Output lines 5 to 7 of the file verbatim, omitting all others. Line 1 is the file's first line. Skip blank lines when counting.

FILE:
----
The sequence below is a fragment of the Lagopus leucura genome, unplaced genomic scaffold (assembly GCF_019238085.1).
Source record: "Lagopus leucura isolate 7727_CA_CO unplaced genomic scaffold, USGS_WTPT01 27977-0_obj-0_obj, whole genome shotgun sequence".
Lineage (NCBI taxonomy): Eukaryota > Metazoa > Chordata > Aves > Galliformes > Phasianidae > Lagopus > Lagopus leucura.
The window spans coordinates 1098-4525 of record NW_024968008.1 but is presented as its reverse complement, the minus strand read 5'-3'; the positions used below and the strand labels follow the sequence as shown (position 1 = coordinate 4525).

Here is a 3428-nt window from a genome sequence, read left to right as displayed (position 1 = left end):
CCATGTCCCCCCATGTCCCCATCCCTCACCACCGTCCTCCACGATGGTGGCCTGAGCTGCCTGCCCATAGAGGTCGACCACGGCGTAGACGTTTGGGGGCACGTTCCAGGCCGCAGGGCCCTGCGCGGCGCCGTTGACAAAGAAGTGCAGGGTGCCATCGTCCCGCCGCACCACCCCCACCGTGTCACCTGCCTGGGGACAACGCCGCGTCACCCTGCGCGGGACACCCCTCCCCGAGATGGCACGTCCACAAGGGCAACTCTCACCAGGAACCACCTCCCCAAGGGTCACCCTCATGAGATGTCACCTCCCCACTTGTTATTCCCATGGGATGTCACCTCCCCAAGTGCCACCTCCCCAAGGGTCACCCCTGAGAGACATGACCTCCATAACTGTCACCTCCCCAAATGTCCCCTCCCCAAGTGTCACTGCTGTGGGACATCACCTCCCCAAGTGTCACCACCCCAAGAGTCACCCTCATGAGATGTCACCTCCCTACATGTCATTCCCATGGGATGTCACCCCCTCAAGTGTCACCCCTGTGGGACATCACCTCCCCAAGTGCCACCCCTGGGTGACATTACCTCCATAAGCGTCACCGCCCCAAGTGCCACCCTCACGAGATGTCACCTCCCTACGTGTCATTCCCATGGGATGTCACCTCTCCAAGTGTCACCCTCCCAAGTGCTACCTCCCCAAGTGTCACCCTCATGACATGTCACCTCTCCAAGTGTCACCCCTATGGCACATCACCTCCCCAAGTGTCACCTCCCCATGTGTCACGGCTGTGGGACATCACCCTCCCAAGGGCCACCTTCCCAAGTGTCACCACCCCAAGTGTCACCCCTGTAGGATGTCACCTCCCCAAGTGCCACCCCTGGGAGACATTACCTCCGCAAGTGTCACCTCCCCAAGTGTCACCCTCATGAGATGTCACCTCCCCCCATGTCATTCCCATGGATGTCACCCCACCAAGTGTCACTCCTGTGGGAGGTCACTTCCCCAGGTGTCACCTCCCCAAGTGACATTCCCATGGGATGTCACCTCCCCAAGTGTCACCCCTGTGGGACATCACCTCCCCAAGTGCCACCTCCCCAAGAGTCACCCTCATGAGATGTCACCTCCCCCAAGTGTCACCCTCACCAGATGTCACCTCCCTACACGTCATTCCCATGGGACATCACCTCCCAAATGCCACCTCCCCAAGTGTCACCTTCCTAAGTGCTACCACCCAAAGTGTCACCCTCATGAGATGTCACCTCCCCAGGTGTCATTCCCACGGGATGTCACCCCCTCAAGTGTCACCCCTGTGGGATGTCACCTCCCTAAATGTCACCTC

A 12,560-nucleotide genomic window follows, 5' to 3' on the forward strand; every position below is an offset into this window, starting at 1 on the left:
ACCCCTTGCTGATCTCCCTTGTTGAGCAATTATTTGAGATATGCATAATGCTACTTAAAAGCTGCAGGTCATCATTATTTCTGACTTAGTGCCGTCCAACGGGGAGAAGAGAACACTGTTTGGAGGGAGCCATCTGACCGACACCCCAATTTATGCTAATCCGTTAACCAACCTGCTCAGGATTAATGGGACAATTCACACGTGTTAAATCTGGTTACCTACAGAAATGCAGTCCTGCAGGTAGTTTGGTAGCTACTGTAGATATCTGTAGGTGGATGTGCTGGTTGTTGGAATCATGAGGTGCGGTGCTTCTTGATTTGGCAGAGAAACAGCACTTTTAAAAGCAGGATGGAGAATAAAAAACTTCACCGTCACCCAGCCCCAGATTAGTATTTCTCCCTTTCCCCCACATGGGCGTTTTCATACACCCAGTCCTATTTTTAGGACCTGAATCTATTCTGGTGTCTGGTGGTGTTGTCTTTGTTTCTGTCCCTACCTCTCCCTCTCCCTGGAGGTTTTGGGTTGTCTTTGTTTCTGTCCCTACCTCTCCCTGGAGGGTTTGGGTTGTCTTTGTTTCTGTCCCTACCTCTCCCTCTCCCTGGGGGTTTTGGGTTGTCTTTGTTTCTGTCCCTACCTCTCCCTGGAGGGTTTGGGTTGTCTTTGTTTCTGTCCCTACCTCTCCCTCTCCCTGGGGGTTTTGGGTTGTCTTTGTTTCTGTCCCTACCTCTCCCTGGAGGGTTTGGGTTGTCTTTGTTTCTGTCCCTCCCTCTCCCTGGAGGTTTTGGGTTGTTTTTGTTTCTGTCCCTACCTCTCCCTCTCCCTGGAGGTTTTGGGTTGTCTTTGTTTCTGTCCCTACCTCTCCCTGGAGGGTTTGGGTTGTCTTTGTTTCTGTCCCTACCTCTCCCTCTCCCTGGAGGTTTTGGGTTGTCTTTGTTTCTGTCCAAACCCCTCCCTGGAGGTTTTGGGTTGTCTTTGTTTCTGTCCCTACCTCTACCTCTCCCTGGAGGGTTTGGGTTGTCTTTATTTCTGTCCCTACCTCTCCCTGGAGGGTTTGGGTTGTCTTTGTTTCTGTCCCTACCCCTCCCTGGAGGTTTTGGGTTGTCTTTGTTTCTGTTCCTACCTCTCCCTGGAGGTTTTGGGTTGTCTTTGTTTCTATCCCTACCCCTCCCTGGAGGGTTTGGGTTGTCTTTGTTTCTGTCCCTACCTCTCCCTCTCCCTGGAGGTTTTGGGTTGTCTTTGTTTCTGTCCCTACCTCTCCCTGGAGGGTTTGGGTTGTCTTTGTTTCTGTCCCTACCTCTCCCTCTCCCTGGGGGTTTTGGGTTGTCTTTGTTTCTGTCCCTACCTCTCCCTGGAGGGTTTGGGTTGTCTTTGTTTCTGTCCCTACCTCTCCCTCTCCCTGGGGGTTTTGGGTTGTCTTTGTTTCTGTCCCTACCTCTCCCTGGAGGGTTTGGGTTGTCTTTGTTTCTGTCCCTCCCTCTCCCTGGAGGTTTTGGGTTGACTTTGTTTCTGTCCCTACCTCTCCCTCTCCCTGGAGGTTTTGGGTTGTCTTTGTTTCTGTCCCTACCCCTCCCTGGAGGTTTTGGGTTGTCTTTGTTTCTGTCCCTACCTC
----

Here is a 3428-nt window from a genome sequence, read left to right as displayed (position 1 = left end):
CCATGTCCCCCCATGTCCCCATCCCTCACCACCGTCCTCCACGATGGTGGCCTGAGCTGCCTGCCCATAGAGGTCGACCACGGCGTAGACGTTTGGGGGCACGTTCCAGGCCGCAGGGCCCTGCGCGGCGCCGTTGACAAAGAAGTGCAGGGTGCCATCGTCCCGCCGCACCACCCCCACCGTGTCACCTGCCTGGGGACAACGCCGCGTCACCCTGCGCGGGACACCCCTCCCCGAGATGGCACGTCCACAAGGGCAACTCTCACCAGGAACCACCTCCCCAAGGGTCACCCTCATGAGATGTCACCTCCCCACTTGTTATTCCCATGGGATGTCACCTCCCCAAGTGCCACCTCCCCAAGGGTCACCCCTGAGAGACATGACCTCCATAACTGTCACCTCCCCAAATGTCCCCTCCCCAAGTGTCACTGCTGTGGGACATCACCTCCCCAAGTGTCACCACCCCAAGAGTCACCCTCATGAGATGTCACCTCCCTACATGTCATTCCCATGGGATGTCACCCCCTCAAGTGTCACCCCTGTGGGACATCACCTCCCCAAGTGCCACCCCTGGGTGACATTACCTCCATAAGCGTCACCGCCCCAAGTGCCACCCTCACGAGATGTCACCTCCCTACGTGTCATTCCCATGGGATGTCACCTCTCCAAGTGTCACCCTCCCAAGTGCTACCTCCCCAAGTGTCACCCTCATGACATGTCACCTCTCCAAGTGTCACCCCTATGGCACATCACCTCCCCAAGTGTCACCTCCCCATGTGTCACGGCTGTGGGACATCACCCTCCCAAGGGCCACCTTCCCAAGTGTCACCACCCCAAGTGTCACCCCTGTAGGATGTCACCTCCCCAAGTGCCACCCCTGGGAGACATTACCTCCGCAAGTGTCACCTCCCCAAGTGTCACCCTCATGAGATGTCACCTCCCCCCATGTCATTCCCATGGATGTCACCCCACCAAGTGTCACTCCTGTGGGAGGTCACTTCCCCAGGTGTCACCTCCCCAAGTGACATTCCCATGGGATGTCACCTCCCCAAGTGTCACCCCTGTGGGACATCACCTCCCCAAGTGCCACCTCCCCAAGAGTCACCCTCATGAGATGTCACCTCCCCCAAGTGTCACCCTCACCAGATGTCACCTCCCTACACGTCATTCCCATGGGACATCACCTCCCAAATGCCACCTCCCCAAGTGTCACCTTCCTAAGTGCTACCACCCAAAGTGTCACCCTCATGAGATGTCACCTCCCCAGGTGTCATTCCCACGGGATGTCACCCCCTCAAGTGTCACCCCTGTGGGATGTCACCTCCCTAAATGTCACCTC

A 12,560-nucleotide genomic window follows, 5' to 3' on the forward strand; every position below is an offset into this window, starting at 1 on the left: